set { base[PatternsPropertyName] = value; }

    protected override object CreateBehavior()
        return new OperationLogBehavior
            IsEnabledForOperation = IsEnabledForOperation,
            IsParameterLoggingEnabled = IsParameterLoggingEnabled

OperationLogPatternCollection defines the pattern collection in the configuration by implementing a ConfigurationElementCollection:

public class OperationLogPatternCollection : ConfigurationElementCollection
    public override ConfigurationElementCollectionType CollectionType
        get { return ConfigurationElementCollectionType.AddRemoveClearMap; }

    public OperationLogPatternElement this[int index]
        get { return (OperationLogPatternElement) BaseGet(index); }
            if (BaseGet(index) != null)
            BaseAdd(index, value);

    public new OperationLogPatternElement this[string Name]
        get { return (OperationLogPatternElement) BaseGet(Name); }

    protected override ConfigurationElement CreateNewElement()
        return new OperationLogPatternElement();

    protected override object GetElementKey(ConfigurationElement element)
        return ((OperationLogPatternElement) element).ActionPattern;

    public int IndexOf(OperationLogPatternElement patternElement)
        return BaseIndexOf(patternElement);

    public void Add(OperationLogPatternElement patternElement)

    protected override void BaseAdd(ConfigurationElement element)
        BaseAdd(element, false);

    public void Remove(OperationLogPatternElement patternElement)
        if (BaseIndexOf(patternElement) >= 0)

    public void RemoveAt(int index)

    public void Remove(string name)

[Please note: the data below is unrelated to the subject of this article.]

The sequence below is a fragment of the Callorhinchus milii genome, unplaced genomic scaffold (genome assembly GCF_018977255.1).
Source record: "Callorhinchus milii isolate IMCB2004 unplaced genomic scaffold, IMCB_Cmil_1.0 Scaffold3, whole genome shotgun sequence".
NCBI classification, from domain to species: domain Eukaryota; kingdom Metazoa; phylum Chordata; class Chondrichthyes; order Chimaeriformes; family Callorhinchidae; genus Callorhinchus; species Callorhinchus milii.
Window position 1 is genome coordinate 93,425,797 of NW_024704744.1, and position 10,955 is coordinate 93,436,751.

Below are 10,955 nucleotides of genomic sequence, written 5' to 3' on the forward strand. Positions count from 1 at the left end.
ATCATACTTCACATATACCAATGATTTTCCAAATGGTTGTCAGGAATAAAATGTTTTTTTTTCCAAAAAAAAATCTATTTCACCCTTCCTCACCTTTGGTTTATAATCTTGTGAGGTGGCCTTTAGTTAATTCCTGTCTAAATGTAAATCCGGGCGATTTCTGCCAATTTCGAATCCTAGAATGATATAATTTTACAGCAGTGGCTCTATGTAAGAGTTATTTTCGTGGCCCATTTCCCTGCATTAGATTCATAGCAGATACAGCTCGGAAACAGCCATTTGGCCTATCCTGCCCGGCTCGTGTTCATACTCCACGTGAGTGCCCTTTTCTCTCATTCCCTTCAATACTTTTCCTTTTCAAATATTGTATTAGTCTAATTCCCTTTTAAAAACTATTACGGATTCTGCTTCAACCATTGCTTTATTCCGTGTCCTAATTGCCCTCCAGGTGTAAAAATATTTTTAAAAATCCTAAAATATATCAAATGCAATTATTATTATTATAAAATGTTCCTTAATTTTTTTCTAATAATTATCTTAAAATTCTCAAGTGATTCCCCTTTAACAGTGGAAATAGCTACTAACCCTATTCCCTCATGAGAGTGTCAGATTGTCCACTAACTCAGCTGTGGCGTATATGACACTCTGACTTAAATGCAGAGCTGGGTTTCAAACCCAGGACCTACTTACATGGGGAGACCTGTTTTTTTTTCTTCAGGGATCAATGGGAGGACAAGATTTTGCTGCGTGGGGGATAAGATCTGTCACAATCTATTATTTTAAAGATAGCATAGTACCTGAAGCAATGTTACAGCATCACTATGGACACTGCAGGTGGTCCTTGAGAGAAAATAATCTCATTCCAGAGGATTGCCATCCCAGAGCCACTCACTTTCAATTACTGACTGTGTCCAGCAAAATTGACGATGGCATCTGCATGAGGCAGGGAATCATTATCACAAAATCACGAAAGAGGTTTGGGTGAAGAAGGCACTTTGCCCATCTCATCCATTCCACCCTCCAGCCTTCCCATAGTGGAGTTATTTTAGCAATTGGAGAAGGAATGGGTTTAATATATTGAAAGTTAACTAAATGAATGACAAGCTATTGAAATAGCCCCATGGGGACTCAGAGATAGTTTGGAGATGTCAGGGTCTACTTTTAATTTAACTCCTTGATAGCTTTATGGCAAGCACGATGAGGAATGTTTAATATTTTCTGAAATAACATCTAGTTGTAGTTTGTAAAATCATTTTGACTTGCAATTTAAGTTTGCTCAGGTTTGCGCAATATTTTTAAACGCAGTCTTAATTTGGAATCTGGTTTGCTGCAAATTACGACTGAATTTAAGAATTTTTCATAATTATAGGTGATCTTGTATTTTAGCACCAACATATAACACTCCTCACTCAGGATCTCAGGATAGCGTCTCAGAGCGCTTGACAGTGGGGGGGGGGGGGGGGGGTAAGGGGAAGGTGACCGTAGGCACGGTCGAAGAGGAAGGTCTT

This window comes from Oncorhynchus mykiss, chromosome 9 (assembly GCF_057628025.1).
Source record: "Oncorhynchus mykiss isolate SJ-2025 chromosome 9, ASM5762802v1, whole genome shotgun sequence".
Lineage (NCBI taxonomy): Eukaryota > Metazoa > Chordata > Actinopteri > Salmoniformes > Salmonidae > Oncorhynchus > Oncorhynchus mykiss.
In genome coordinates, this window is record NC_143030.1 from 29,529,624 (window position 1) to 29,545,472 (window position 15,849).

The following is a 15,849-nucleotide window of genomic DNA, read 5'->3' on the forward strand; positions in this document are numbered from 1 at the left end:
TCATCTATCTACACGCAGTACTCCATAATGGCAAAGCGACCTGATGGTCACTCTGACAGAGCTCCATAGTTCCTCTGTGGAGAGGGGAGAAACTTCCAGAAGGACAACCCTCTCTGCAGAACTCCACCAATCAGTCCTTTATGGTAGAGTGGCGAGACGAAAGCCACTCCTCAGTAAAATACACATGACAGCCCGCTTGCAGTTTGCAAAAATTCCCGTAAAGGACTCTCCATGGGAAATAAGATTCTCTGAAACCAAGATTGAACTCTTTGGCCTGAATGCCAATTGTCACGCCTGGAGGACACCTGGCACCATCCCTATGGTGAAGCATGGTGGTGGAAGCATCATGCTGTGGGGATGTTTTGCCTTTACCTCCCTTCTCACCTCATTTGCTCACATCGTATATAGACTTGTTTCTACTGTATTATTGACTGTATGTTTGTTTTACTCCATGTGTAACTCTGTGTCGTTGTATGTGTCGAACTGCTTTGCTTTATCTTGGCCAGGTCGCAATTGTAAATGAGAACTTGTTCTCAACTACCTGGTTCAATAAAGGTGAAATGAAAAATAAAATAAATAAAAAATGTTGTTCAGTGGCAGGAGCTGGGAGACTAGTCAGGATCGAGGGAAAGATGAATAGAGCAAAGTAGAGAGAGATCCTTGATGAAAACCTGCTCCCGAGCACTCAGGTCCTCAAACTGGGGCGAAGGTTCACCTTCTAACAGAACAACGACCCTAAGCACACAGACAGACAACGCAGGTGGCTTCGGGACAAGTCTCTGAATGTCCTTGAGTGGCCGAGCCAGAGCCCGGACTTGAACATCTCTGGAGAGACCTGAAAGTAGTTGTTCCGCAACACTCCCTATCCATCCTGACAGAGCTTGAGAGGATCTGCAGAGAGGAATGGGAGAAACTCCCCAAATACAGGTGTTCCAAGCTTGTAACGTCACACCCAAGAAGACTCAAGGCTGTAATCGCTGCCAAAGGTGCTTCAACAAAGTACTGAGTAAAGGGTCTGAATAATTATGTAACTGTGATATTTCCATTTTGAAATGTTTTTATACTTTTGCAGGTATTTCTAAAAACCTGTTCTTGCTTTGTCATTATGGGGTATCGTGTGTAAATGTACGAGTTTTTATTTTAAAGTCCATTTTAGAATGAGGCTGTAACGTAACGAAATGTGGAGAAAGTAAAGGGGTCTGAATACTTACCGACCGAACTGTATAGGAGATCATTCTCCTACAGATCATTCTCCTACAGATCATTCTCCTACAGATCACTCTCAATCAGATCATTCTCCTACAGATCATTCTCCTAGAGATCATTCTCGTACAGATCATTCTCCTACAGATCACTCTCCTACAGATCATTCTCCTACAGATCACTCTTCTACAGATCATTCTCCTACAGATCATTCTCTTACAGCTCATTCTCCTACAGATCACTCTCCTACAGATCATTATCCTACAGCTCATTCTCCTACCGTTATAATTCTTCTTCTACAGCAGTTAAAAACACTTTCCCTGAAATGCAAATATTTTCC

public void Clear()

And finally, OperationLogPatternElement is a ConfigurationElement and it defines the actionPattern and parameterPattern item attributes:

public class OperationLogPatternElement : ConfigurationElement
    private const string ActionPropertyName = "actionPattern";
    private const string ParameterPatternPropertyName = "parameterPattern";

    [ConfigurationProperty(ActionPropertyName, DefaultValue = null, IsRequired = true, IsKey = false)]
    public string ActionPattern
        get { return (string) this[ActionPropertyName]; }
        set { this[ActionPropertyName] = value; }

    [ConfigurationProperty(ParameterPatternPropertyName, DefaultValue = ".*", IsRequired = false, IsKey = false)]
    public string ParameterPattern
        get { return (string) this[ParameterPatternPropertyName]; }
        set { this[ParameterPatternPropertyName] = value; }

Raspberry Pi Shutdown/Reset/Start Button

Shutting down a Raspberry Pi by cutting the power while it is still running is not recommended and it can lead to data corruption. The Raspberry Pi does not have a built-in shutdown/reset button, but thankfully it is fairly simple to wire one up.

Wiring up the pushbutton

Note: info below applies to B+ and probably rev 2 A/B boards.

Take a pushbutton and simply wire it up as seen in the diagram below, one leg going via the red wire to pin 5 (GPIO3) and the other side going to ground at pin 6 (GND). A pull-up resistor is also needed on the wire connected to pin 5 (see e.g. here for reason) but the same can be achieved by just enabling the built-in pull-up resistor in code (see below).

Wiring the pushbutton

Pins other than number 5 could also be used, however a side benefit of using it is that when the Pi is powered off, shorting pin 5 with ground causes the Raspberry Pi to power on. So the same button can be used for shutdown/reboot and also for power-on.


The code to control the button is fairly simple. First set up the GPIO pin:

GPIO.setup(5, GPIO.IN, pull_up_down=GPIO.PUD_UP)

Then, subscribe to button up/down events:

GPIO.add_event_detect(5, GPIO.BOTH, callback=buttonStateChanged)

Finally, in the event handler act on the button press:

def buttonStateChanged(pin):
    global buttonPressedTime

    if not (GPIO.input(pin)):